Some of my family live in London and regularly ski in Europe so this was the year for a group of us – my daughter, her four-year-old and her toddler to join up with me and my very grown up son and have a week together in the Alps. It felt like a very exciting idea. My daughter grew up skiing with us in Canada, sports a fancy pair of very wide powder skis and regales all with tales of skiing the legendary Vallée Blanch in Chamonix. What could go wrong?

She chose the Austrian resort of Brixen Im Thale, which connects to Kitzbuhel where you can hurtle down the Hahnenkamm, the World Cup downhill run that ended Canadian Todd Brooker’s career. Brixen has an excellent nursery program (for the toddler) and a ski school program for the 4-year-old which was a little more like babysitting than we would have liked.

The Kiddie Slope Photo Credit: Nicholas Hirst

Brixen is charming with chalet-type Austrian homes in winding streets, two gondolas heading up each side of the valley and ski connections to endless villages, innumerable, varied slopes and perfect on-mountain cafés, restaurants and bars all with patios open to continuous sun and therein lies a problem.

But when we got to the top of the gondola at Westendorf on the first day it was 13 degrees Celsius on February 16th! There we were dressed for a February day at Mont Temblant, draping jackets and fleeces around our hips and looking for quenching liquids. That was the warmest it got but, the other side of the valley with the gondola to Hochbrixen was green on the lower slopes with narrow tracks of brown snow to ski down if you didn’t want to download. To be fair, once you got up to the 1700 or 1800 metre elevation of many of the runs, the snow was in quite good condition if a little reminiscent of eastern Canadian skiing when it hasn’t snowed for a while: icy or slick, fast and not very forgiving.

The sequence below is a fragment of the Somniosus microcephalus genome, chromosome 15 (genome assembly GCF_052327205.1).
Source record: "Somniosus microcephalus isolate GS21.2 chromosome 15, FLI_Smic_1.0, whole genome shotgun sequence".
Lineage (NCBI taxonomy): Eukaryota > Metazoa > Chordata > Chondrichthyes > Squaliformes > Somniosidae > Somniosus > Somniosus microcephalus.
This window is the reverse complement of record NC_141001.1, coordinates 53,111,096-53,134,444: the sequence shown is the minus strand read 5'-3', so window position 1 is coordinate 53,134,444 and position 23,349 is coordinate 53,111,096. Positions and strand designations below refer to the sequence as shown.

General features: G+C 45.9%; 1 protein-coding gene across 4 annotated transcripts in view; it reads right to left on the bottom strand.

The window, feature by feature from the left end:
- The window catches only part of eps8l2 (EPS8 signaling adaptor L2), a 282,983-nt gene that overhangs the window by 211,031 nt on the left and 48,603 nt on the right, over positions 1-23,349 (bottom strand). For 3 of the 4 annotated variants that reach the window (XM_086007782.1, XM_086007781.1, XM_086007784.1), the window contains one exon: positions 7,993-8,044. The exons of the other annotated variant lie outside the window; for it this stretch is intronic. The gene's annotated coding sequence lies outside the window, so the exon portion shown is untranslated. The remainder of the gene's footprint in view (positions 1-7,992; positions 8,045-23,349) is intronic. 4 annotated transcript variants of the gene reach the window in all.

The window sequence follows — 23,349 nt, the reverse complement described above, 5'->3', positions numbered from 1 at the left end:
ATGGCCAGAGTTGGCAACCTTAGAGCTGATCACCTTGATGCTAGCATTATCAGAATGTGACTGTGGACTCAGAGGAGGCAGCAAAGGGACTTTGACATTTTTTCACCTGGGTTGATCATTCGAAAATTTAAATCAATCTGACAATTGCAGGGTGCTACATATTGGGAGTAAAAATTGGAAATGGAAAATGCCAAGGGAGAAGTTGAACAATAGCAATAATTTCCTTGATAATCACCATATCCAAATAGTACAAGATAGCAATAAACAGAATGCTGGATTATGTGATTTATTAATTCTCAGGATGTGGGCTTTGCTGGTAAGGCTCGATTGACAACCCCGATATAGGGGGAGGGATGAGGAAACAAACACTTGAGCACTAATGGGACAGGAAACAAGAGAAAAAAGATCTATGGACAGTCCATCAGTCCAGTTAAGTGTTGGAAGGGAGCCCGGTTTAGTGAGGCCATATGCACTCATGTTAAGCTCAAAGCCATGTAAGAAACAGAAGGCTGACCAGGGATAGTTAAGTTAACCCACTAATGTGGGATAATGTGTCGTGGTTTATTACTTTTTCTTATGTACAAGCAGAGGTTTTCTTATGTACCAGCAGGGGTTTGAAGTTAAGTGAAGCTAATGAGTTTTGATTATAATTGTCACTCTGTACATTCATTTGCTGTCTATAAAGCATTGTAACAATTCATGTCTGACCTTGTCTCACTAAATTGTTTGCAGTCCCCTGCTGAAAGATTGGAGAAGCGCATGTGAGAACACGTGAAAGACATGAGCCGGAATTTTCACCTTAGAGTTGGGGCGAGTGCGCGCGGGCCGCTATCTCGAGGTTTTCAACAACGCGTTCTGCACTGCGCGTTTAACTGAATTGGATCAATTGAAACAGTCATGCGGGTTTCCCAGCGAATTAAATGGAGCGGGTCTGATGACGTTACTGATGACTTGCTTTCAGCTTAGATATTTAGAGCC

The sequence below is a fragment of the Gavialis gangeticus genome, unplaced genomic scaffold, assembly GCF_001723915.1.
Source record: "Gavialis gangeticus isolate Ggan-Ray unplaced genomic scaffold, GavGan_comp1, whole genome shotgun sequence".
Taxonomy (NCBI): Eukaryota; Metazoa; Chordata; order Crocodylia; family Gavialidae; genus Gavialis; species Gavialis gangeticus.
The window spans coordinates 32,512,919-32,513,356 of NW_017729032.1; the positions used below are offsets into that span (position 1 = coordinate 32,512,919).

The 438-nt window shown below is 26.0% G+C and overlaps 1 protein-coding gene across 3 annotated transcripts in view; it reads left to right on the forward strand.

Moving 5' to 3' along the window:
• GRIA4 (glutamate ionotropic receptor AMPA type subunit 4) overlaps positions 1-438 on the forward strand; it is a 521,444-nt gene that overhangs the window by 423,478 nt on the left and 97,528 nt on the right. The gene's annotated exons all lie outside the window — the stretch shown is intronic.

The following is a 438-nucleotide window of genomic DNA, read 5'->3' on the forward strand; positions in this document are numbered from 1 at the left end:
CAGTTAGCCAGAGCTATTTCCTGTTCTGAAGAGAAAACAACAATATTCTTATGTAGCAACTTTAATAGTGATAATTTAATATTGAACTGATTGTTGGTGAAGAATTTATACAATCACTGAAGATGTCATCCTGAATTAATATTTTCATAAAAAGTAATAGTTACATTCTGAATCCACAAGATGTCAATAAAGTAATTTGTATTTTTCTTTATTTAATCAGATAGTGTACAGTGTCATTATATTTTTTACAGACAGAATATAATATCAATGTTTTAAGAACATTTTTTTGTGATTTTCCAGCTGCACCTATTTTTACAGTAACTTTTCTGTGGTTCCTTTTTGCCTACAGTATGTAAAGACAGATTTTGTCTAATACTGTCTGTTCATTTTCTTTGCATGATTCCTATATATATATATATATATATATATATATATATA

The Real Reason to Ski in Austria Photo Credit: Nicholas Hirst

By the end of my first day, I had swapped the Rossignol Soul 7s I had brought to dive down through the trees in powder for some rented, well sharpened, 84 cm waisted all-mountain skis and I felt much better. Don’t make that mistake.

I grew up skiing in Europe but what I had forgotten is that I wasn’t good enough then to get off the groomers. I did, of course, but I wouldn’t call it skiing. There’s a reason that British and other European skiers come to Whistler and the Big3 Alberta resorts that’s where you get wide open bowls, tree skiing and dive-in gullies: the European skiing experience is not the same. My son and I had gone looking for power, for glades, gullies and huge areas. We got the huge areas. You never need to ski the same run twice and if you do, it’s usually so you can get back to a lift you need to get home. You drop into village after village, restaurant after restaurant covering more acreage than you can dream of. The scenery is spectacular. There are steep pitches and endless groomed slopes but, powder, gullies and trees, not so much.

Steep in Parts Photo Credit: Nicholas Hirst